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The Sub-Prime Crisis and UK Monetary Policy

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  • Christopher Martin

    (Brunel University, Uxbridge, UK)

  • Costas Milas

    (Keele University, Staffordshire, UK and The Rimini Centre for Economic Analysis, Italy)

Abstract

The “sub-prime” crisis, which led to major turbulence in global financial markets beginning in mid-2007, has posed major challenges for monetary policymakers. We analyse the impact on monetary policy of the widening differential between policy rates and the 3-month Libor rate, the benchmark for private sector interest rates. We show that the optimal monetary policy rule should include the determinants of this differential, adding an extra layer of complexity to the problems facing policymakers. Our estimates reveal significant effects of risk and liquidity measures, suggesting the widening differential between base rates and Libor was largely driven by a sharp increase in unsecured lending risk. We calculate that the crisis increased libor by up to 60 basis points; in response base rates fell further and quicker than would otherwise have happened as policymakers sought to offset some of the contractionary effects of the sub-prime crisis.

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Bibliographic Info

Paper provided by The Rimini Centre for Economic Analysis in its series Working Paper Series with number 31-08.

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Date of creation: Jan 2008
Date of revision: Jan 2008
Handle: RePEc:rim:rimwps:31-08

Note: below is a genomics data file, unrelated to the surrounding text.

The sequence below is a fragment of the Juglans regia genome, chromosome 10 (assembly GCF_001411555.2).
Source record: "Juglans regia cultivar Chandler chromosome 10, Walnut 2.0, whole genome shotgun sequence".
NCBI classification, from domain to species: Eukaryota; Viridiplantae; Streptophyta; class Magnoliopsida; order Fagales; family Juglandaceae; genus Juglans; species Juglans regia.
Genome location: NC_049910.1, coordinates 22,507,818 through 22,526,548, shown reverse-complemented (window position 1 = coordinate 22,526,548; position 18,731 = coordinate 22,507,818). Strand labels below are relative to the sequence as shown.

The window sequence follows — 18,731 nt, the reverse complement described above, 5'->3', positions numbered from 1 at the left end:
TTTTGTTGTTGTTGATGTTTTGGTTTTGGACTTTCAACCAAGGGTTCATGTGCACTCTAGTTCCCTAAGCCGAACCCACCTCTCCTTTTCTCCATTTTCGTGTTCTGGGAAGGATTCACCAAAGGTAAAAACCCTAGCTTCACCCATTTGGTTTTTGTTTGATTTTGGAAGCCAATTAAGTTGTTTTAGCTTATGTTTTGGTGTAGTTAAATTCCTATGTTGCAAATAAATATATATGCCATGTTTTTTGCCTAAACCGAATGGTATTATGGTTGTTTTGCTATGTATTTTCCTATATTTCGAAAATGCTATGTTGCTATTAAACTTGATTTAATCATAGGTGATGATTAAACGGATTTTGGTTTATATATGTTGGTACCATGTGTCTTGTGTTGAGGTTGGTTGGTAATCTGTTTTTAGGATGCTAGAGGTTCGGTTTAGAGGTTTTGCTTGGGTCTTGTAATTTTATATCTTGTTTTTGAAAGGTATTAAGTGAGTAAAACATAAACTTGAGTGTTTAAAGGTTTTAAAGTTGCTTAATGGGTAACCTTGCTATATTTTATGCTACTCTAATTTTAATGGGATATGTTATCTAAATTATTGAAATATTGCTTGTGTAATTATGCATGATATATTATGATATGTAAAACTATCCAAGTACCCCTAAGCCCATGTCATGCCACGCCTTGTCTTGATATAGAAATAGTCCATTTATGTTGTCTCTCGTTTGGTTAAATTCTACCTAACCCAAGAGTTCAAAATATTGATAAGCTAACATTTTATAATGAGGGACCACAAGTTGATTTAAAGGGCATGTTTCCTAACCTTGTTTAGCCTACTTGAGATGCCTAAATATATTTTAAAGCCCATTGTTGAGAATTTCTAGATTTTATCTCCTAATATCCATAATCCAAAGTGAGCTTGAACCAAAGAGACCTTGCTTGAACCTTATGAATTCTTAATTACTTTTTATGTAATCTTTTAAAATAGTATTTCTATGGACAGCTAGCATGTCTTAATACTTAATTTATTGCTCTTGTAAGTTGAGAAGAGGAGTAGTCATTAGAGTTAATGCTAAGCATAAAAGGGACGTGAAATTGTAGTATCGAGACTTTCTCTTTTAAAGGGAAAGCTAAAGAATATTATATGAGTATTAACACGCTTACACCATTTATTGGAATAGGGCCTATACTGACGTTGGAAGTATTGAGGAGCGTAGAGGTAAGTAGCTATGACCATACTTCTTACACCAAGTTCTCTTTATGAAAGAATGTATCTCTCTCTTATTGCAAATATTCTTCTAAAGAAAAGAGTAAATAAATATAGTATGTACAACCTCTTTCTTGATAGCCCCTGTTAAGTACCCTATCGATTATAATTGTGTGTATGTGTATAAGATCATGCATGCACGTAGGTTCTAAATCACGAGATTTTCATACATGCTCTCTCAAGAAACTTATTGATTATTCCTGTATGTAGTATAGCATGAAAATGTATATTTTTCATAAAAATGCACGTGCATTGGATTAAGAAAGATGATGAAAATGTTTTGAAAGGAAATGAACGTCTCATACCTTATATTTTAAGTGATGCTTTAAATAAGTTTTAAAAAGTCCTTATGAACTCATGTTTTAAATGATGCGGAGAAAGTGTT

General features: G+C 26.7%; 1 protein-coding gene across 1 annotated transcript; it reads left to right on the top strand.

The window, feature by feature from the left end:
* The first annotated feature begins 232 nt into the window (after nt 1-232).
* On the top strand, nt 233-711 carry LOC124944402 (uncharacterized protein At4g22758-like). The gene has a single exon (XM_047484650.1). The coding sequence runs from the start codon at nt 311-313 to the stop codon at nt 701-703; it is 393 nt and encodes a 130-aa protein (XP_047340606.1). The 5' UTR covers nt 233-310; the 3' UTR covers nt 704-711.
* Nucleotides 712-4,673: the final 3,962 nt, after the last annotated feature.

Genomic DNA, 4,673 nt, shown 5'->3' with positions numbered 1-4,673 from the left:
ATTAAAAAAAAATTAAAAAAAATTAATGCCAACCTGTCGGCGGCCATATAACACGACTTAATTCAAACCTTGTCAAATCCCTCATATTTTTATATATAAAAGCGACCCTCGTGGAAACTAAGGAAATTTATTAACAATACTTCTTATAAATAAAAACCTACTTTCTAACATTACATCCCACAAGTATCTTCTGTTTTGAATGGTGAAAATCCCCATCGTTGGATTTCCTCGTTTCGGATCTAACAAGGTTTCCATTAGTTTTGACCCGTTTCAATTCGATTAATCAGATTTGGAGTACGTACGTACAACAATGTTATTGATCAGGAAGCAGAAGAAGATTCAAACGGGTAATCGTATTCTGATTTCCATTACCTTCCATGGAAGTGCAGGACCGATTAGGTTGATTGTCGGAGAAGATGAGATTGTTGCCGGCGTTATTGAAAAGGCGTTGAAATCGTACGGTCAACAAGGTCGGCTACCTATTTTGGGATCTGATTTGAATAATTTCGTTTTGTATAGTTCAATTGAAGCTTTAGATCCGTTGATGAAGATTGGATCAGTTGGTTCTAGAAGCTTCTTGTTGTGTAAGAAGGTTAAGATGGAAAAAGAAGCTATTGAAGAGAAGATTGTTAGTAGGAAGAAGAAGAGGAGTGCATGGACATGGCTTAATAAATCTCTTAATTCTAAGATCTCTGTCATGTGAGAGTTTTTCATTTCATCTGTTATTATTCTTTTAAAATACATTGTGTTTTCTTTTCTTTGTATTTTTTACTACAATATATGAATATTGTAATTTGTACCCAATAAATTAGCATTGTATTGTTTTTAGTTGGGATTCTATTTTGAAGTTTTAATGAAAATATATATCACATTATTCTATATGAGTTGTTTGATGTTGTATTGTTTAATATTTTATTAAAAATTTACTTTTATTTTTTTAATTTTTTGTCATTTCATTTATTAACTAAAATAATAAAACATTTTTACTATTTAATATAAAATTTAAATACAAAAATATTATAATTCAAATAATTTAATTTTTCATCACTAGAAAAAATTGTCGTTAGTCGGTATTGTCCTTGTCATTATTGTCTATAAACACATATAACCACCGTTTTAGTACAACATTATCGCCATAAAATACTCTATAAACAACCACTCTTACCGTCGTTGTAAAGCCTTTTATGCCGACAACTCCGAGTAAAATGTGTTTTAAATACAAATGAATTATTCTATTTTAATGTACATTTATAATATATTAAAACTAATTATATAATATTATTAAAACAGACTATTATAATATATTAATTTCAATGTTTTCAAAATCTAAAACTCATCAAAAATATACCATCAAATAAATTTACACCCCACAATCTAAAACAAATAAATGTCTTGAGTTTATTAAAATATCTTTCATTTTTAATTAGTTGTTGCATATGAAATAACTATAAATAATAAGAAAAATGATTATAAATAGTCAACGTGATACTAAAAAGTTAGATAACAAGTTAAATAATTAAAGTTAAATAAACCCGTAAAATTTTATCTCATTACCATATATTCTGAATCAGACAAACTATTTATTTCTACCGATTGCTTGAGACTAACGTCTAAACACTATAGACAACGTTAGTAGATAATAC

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Keywords: optimal monetary policy; sub-prime crisis;

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Cited by:
  1. Petra Gerlach-Kristen & Barbara Rudolf, 2010. "Macroeconomic and interest rate volatility under alternative monetary operating procedures," BIS Working Papers 319, Bank for International Settlements.
  2. Ansgar Belke & Jens Klose, 2010. "(How) Do the ECB and the Fed React to Financial Market Uncertainty? – The Taylor Rule in Times of Crisis," Ruhr Economic Papers 0166, Rheinisch-Westfälisches Institut für Wirtschaftsforschung, Ruhr-Universität Bochum, Universität Dortmund, Universität Duisburg-Essen.
  3. Ansgar Belke & Jens Klose, 2012. "Modifying Taylor Reaction Functions in Presence of the Zero-Lower-Bound – Evidence for the ECB and the Fed," Ruhr Economic Papers 0343, Rheinisch-Westfälisches Institut für Wirtschaftsforschung, Ruhr-Universität Bochum, Universität Dortmund, Universität Duisburg-Essen.
  4. Yüksel, Ebru & Metin-Ozcan, Kivilcim & Hatipoglu, Ozan, 2013. "A survey on time-varying parameter Taylor rule: A model modified with interest rate pass-through," Economic Systems, Elsevier, vol. 37(1), pages 122-134.
  5. repec:eid:wpaper:05/10 is not listed on IDEAS
  6. Belke, Ansgar & Klose, Jens, 2013. "Modifying Taylor reaction functions in the presence of the zero‐lower‐bound — Evidence for the ECB and the Fed," Economic Modelling, Elsevier, vol. 35(C), pages 515-527.
  7. E Philip Davis, 2008. "Liquidity, Financial Crises and the Lender of Last Resort – How Much of a Departure is the Sub-prime Crisis?," RBA Annual Conference Volume, in: Paul Bloxham & Christopher Kent (ed.), Lessons from the Financial Turmoil of 2007 and 2008 Reserve Bank of Australia.
  8. Milas, Costas & Naraidoo, Ruthira, 2012. "Financial conditions and nonlinearities in the European Central Bank (ECB) reaction function: In-sample and out-of-sample assessment," Computational Statistics & Data Analysis, Elsevier, vol. 56(1), pages 173-189, January.
  9. Thanassis Kazanas & Elias Tzavalis, 2011. "Unveiling the monetary policy rule in euro area," Working Papers 130, Bank of Greece.
  10. Martin, Christopher & Milas, Costas, 2010. "Financial Stability and Monetary Policy," Department of Economics Working Papers 19328, University of Bath, Department of Economics.
  11. Siregar, Reza & Wiranto, Willeam, 2009. "In the Midst of Global Financial Slowdown: the Indonesian Experience," MPRA Paper 19657, University Library of Munich, Germany.

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